Author Margaret Greenwood shares her love for the Scottish Isles, and tells us why she decided to return to Muck.
Why do I keep on going back to the Scottish islands? I’ve visited and stayed on over thirty. The answer is simple – there’s a surprise round every corner. My trips last for up to five weeks at a time. I go for walks, watch and listen to wildlife, explore shores and hills, ruins and ancient stones, get waylaid by folk tales and local legends, and talk to almost everyone I meet. This is easy when you are on your own.
My love of walking has led me to many wildlife surprises. I’ve had a face-to-face encounter with an otter on a deserted beach (exciting). Once I was attacked from behind by a bonxie (great skua – scary). Another time I found the delicate white-flowered Grass of Parnassus growing in profusion (lovely).
Once I came across two whales within a mile of each other. One was a carcass of a recently-beached fin whale which I had to step around to reach some caves. The other was a huge outline of a whale on an expanse of grassland. A sculptor had used stones taken from a nearby cove, and the idea was for people to add a stone or two to “fill in” the outline. I added a stone as I passed by, and I hope that the whale has a full body by now.
Comfortable And Clean
I keep costs down wherever possible, by self-catering in hostels and bunkhouses. Most hostels are comfortable and clean. But I’m not keen on bathrooms where facilities are shared by all sexes, and dorms with bunk beds crammed with bodies! I much prefer having at least a little privacy. Sometimes I am woken up by roommates who have barged into the dorm while I’ve been asleep. My latest hostel experience was marred by having to go out in a howling wind and freezing rain in the middle of the night to an unheated washroom.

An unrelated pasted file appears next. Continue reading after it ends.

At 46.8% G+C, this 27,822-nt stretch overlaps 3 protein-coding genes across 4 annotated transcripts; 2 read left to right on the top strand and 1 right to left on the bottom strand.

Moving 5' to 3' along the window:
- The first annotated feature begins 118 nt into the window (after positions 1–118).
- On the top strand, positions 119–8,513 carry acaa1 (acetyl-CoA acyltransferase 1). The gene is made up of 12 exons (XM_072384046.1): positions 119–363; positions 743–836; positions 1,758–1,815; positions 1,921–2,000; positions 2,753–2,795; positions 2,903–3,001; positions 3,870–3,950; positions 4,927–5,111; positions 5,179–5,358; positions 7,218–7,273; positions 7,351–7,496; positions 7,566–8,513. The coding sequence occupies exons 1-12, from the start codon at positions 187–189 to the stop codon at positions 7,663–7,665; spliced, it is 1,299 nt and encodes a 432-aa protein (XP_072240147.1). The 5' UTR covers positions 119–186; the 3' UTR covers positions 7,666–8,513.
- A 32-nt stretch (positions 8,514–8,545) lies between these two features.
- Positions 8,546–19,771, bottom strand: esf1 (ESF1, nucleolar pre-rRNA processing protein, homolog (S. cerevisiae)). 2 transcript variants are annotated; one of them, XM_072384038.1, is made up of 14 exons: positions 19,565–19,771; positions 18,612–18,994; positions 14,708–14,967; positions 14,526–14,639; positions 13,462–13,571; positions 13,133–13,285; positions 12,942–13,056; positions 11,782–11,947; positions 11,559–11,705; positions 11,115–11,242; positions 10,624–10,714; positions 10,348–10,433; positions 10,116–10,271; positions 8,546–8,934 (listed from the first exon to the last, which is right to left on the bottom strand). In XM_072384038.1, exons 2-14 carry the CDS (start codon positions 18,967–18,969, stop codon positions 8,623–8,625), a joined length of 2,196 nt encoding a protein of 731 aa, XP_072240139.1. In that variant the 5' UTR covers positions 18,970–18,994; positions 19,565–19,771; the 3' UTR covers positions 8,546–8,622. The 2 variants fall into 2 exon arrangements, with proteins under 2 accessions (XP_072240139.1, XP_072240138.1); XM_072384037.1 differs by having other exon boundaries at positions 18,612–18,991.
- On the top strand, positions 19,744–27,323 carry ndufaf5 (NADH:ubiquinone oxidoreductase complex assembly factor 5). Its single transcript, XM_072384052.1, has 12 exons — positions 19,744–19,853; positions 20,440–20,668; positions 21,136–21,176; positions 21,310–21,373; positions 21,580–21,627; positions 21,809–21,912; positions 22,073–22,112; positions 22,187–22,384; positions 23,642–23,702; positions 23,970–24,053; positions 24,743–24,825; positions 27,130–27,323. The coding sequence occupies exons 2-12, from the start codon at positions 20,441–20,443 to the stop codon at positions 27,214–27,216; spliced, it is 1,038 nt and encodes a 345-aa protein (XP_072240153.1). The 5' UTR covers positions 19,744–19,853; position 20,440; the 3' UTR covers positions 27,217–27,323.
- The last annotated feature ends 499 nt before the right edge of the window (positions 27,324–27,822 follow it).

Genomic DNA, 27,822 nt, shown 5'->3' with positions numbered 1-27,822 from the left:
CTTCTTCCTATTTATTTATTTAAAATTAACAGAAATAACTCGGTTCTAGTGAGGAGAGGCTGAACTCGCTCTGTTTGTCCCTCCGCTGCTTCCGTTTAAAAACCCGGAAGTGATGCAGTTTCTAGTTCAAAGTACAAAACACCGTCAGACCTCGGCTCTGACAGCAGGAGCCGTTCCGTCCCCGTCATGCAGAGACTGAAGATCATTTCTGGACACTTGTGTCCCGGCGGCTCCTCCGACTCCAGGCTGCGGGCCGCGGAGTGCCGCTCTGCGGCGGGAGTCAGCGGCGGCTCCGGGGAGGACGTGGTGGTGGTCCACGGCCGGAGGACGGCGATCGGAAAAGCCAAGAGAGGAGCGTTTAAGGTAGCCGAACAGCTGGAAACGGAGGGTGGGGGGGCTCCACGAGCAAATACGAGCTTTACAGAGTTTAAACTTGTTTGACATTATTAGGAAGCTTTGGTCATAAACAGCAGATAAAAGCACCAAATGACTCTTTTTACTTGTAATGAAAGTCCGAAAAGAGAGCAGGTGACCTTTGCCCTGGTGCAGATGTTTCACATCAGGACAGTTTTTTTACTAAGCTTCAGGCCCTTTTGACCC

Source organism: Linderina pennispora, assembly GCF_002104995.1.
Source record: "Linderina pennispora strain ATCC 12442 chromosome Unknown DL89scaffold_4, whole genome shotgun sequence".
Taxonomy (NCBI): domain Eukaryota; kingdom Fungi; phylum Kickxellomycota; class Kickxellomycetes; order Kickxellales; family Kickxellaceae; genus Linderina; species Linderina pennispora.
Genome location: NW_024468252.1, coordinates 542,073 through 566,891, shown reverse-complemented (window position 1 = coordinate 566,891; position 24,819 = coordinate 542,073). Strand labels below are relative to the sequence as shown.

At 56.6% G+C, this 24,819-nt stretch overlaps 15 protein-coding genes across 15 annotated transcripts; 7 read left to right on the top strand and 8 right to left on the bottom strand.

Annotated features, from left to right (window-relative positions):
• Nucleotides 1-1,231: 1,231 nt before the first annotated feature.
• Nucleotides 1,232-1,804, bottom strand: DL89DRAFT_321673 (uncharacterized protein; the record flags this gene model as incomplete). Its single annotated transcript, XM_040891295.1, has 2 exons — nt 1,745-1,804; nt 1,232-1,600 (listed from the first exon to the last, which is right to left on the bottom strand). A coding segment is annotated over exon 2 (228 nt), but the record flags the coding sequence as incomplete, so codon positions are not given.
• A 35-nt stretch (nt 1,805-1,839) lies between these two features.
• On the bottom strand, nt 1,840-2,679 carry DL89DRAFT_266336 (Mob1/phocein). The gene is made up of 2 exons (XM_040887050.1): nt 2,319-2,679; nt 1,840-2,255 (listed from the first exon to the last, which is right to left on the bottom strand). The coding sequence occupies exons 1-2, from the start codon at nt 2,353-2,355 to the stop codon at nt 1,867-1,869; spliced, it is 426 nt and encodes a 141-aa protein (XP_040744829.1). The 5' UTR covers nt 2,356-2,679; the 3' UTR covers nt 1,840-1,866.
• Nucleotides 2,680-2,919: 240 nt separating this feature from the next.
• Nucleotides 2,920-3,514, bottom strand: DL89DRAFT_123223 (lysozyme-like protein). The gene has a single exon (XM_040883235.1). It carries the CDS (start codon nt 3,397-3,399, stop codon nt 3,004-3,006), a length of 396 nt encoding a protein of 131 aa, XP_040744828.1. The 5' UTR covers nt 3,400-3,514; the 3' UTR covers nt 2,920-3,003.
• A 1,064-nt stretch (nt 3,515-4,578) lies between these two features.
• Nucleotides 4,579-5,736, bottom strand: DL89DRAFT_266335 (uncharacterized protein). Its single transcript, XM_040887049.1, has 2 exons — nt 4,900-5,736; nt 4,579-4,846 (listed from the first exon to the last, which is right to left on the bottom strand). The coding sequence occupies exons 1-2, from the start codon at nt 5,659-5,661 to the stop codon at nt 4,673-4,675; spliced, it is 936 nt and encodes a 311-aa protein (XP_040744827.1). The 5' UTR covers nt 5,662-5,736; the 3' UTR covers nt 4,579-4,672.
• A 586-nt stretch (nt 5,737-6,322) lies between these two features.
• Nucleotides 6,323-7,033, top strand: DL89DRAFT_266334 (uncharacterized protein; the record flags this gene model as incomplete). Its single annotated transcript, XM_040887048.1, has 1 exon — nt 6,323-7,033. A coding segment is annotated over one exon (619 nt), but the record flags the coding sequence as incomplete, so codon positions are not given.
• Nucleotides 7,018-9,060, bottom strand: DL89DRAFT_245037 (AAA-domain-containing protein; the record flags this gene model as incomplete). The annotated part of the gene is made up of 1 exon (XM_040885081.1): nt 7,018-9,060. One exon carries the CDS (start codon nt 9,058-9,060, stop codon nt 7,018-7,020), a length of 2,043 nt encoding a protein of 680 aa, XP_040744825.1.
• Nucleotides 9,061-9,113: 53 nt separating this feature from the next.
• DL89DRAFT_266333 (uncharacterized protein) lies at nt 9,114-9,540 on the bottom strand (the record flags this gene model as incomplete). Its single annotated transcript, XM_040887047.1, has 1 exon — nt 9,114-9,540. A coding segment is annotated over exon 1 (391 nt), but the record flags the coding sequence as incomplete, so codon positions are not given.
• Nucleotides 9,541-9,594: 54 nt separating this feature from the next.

Yet communal cooking in the kitchen is fun; food–and drink–sharing is commonplace. Fellow hostellers are always up for a chat and often very helpful. More than one has helped me with I.T. issues, and all are interested in recommending their favourite local spot to visit.
Similarly, islanders have been informative, kind and welcoming to me. I’ve been invited into islanders’ houses for cups of tea on many occasions. I was moved by Ian’s account of growing up as a ‘boarded out’ child, one of many who were brought to his island to be fostered in the 30s and 40s; and I was fascinated by Donald’s description of a great storm when, in fear of his life, he ducked under a flying shed.
Mud, wind, rain, and lack of phone signal have often impeded me. Despite my good map-reading skills I’ve got lost. Once I found myself at a school which I’d visited the previous day. I had to hitch-hike, which felt safe enough, back to my hostel. Twice I’ve been really brave and walked on wet sands for more than a mile to a tidal island at low tide, and hurried back again before the tide came in.
Repaying The Generosity
I’ve been able to repay islanders’ trust and generosity in a small way. I’ve written five songs, one for each of the small islands of Muck, Tiree, Colonsay, Lismore and Gigha. They’re based on folk tales relevant to the particular island, and I’ve taught the songs to local schoolchildren. I was thrilled to hear the songs come alive, and listen to the background accompaniment on triangles, tambours, and chime bars. On one island I ran a workshop in the local church, and a small group of children rushed to the back of the altar to act out their version of the folk tale.
I’ve learned a great deal along the way. At a Gaelic weekend on Lismore where I was the only non-Gaelic speaker, I joined in a singing workshop of Mary-Ann Kennedy. She explained intricacies of Mouth-music, or dance music (Puirt à Bheul), which I found fascinating but struggled to get my tongue muscles round the Gaelic sounds.
There’s not one island I wouldn’t return to, and for different reasons. I’d love to go back to Gigha and see the Squirting Cave on a rough day; and to be taken by small boat to Cara Island to search for the resident ghost known as the “Brownie”.
My favourite island, though, is the Isle of Muck. Why? Because I’ve made friends there.
You can buy Margaret’s book “Return To Muck”, direct from the publisher here for £13.99.